INDIANAPOLIS – Cancer was not a worry for Brodie Palmer — that was until a screening following a routine check-up at his primary care physician.
Nearly 17 million people in the United States are cancer survivors, according to the National Cancer Institute.
“When you hear cancer, the first thing you think of is gray clouds and dooms day,” Palmer said.
Palmer was diagnosed with prostate cancer. A diagnosis that immediately became personal as Palmer had lost his dad and sister to cancer.
“It took the wind out of my sails, but I had to remain faithful and rely on the process,” Palmer said.
Biopsies and imaging began for Palmer last September. He enrolled in a clinical trial with his IU Health Physicians Urology specialist, Dr. Clint Bahler, and by March, he underwent surgery.
“Cancer screening admittedly is done when you have no symptoms, so and that can be difficult. You have no symptoms of a disease or cancer, so why would you do cancer screening? It’s investing down the road,” Bahler said.
Prostate cancer is the most common cancer in American men aside from skin cancer. Early detection is key, Bahler said.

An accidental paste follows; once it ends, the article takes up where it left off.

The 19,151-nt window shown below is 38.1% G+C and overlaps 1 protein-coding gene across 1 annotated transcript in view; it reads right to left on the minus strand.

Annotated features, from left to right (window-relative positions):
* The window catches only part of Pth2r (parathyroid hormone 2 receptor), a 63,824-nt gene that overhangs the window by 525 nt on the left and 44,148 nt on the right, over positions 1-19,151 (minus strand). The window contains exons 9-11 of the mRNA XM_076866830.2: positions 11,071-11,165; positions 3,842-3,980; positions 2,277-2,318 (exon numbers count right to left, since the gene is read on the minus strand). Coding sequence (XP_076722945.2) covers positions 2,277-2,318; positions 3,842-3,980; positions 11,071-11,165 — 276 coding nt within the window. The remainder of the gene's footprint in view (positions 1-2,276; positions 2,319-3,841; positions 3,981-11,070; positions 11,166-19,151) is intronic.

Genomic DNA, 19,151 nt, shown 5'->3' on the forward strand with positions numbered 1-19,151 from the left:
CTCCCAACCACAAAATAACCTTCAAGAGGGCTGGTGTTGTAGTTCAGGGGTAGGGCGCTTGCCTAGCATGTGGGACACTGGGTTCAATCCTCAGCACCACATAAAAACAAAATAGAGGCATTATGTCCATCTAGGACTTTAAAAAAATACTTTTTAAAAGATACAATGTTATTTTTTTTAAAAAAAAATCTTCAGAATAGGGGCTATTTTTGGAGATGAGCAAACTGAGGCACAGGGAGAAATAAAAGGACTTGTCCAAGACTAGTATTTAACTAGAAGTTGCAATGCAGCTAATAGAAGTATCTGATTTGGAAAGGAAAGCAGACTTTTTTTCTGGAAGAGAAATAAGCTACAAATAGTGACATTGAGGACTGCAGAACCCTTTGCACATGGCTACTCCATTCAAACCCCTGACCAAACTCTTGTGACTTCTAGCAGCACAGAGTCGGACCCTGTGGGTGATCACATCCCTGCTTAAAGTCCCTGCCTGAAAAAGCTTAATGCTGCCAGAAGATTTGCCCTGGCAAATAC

“Commonly there’s an attitude with men that we’ll just take life as it comes and I think they don’t realize how important they are in the lives of their family and their friends,” Bahler said.
According to Bahler, most often it is those friends and family that encourage his patients to get originally checked.
Palmer has now made it his mission to share not only his story with other men but to encourage them to take their health seriously.
“Well, it’s because of the lack of participation in screening for prostate cancer. In Black men, it’s influenced by several cultural factors including knowledge of health, believing in the health process, and the relationship with your primary provider,” Palmer said. “I think it’s my goal to do everything right moving forward to try and push other men to get checked out, get screened. It could be the difference between life and death.”